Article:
Moorcroft – 100 Years of Pottery

Moorcroft – 100 Years of Pottery
by
Pam Trowels

1997 marks the 100th Anniversary of Moorcroft Pottery. Moorcroft
is enjoying much renewed interest from collectors as the quality of
its pottery is recognised and appreciated.

The Moorcroft tradition began in 1897 when William Moorcroft (born 1873), then
working for James Macintyre & Co Ltd at Burslem, Stoke-on-Trent, designed
his first pieces of pottery. The James Macintyre factory was well
known for its expert tube-liners and decorators which brought William’s
designs to the public. William Moorcroft’s designs became synonymous
with quality design and decoration and was bestowed its first
Royal Appointment in 1927. It received a second in 1946, a year after
William Moorcroft’s death.

William’s son Walter took over the pottery in the same year. Its development
up to then had seen a collaboration with the famous London store Liberty
which enabled a potworks to be built at Cobridge in 1913. It had also seen
the boom the 1920s which saw the Moorcroft Pottery grow in prestige and
reach a height in popularity which has not been again until
the last few years. Much of this popularity was due to the rich flambe
glaze which was developed by William and Walter Moorcroft enabling
enriched and superb colours.

After the war Walter continued in the Moorcroft tradition of running
the pottery. Walter’s designs continued to bring the same quality of
decoration and colour associated with Moorcroft, including the lily,
hibiscus and magnolia designs. The post-war years were quite successful
and in 1961, Walter was able to buy out the Liberty stock, so allowing
the Moorcroft family to regain total control of the company once
again.

The late 1960s to the early 1980s saw a change in the fortunes of Moorcroft.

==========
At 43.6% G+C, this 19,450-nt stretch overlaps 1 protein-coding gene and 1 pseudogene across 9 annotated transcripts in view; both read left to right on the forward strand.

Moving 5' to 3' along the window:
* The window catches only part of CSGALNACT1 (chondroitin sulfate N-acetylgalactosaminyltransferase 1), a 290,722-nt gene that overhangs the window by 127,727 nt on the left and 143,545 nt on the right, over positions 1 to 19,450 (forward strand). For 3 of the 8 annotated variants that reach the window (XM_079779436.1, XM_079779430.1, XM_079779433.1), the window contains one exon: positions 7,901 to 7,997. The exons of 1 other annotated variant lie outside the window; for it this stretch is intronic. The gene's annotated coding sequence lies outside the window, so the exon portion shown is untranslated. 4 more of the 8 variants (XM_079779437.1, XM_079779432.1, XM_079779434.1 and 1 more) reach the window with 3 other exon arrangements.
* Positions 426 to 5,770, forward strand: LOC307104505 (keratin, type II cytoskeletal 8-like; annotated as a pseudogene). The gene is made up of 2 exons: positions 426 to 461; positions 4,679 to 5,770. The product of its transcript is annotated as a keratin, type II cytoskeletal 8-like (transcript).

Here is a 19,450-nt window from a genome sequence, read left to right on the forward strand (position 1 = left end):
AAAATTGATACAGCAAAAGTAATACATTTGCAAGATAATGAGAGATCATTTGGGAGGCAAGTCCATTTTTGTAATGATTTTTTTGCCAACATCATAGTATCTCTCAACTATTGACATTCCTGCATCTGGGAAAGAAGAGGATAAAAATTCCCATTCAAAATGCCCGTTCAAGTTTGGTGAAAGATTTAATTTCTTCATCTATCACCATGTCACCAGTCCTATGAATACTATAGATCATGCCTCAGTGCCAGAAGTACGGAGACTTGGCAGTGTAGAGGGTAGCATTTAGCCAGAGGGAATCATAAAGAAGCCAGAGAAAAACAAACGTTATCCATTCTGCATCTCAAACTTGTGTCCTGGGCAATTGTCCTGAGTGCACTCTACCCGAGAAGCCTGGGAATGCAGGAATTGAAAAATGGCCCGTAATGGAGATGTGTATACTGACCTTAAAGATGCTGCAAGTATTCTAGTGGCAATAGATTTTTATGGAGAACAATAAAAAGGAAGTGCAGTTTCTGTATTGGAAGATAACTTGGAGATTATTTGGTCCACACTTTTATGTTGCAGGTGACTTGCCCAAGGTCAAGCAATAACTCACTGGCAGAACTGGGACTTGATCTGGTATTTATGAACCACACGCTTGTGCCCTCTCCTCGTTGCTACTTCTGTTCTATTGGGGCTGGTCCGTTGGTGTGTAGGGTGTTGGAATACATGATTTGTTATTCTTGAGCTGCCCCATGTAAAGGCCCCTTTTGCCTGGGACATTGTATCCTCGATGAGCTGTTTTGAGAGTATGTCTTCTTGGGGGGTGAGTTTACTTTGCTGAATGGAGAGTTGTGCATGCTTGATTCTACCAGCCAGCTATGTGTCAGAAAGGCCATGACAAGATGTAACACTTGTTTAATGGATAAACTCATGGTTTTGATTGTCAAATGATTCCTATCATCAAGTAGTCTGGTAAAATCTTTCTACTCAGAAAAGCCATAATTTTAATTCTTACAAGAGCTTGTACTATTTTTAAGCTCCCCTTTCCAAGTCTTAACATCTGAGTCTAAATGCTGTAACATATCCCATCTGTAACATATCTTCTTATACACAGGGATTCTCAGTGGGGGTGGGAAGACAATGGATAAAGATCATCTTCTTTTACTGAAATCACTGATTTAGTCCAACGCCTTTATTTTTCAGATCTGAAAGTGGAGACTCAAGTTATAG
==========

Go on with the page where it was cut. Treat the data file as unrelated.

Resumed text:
In 1984 a controlling interest was sold to the Roper brothers, and an
attempt was made to change the nature of Moorcroft pottery to mass
production. Fortunately, this was unsuccessful and the brothers sold their
share in 1986 to Hugh Edwards and Richard Dennis. There was a further
reshuffle in 1992 when Richard and Sally Dennis left the company.

Walter Moorcroft retired as design director in 1987, after which Sally
Dennis took over the mantle. In the same year John Moorcroft the last
family shareholder became Managing Director. From the late 80s there has
been a dramatic turn around in the Moorcroft Pottery. Moorcroft’s
latest designer Rachel Bishop took over from Sally Dennis in 1993.
The two ladies designs have helped re-create the Moorcroft name and
its association with quality and workmanship. Rachel Bishop’s designs
have been especially well received, and the Moorcroft tradition looks
safe in her hands.

Moorcroft have been helped by the fact that they have stuck to their
quality ethic. Many collectors have recognised the unique individual
way in which Moorcroft pottery is created, as against the cheap, mass
production of other products. The Moorcroft revival seems set to
continue.